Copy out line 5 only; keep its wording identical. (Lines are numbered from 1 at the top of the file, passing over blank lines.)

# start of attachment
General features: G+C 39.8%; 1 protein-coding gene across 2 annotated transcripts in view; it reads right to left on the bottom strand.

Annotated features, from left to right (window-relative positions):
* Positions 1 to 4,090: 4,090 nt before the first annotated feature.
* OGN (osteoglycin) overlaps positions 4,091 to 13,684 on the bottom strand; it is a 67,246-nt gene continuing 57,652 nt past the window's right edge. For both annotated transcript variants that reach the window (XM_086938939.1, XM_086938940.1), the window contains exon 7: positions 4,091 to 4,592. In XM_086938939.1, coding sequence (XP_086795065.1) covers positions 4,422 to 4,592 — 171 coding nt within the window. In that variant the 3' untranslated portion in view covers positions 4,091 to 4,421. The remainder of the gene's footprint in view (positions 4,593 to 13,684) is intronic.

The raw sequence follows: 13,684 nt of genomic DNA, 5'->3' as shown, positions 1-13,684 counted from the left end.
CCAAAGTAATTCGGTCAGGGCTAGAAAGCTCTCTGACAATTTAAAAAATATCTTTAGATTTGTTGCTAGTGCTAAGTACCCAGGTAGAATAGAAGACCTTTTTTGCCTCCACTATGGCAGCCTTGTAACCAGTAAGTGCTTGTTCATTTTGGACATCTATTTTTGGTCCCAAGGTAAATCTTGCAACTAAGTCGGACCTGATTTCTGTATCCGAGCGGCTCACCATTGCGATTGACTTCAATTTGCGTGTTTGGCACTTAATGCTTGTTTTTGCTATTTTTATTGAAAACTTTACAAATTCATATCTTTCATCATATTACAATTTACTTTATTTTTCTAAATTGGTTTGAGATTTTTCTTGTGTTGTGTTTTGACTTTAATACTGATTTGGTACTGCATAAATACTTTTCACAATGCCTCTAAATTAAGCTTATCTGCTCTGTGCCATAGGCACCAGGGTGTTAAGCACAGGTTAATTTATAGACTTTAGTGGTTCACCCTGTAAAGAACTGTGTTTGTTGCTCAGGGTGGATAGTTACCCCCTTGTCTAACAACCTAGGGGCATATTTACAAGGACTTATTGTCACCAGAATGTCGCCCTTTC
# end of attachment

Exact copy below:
The raw sequence follows: 13,684 nt of genomic DNA, 5'->3' as shown, positions 1-13,684 counted from the left end.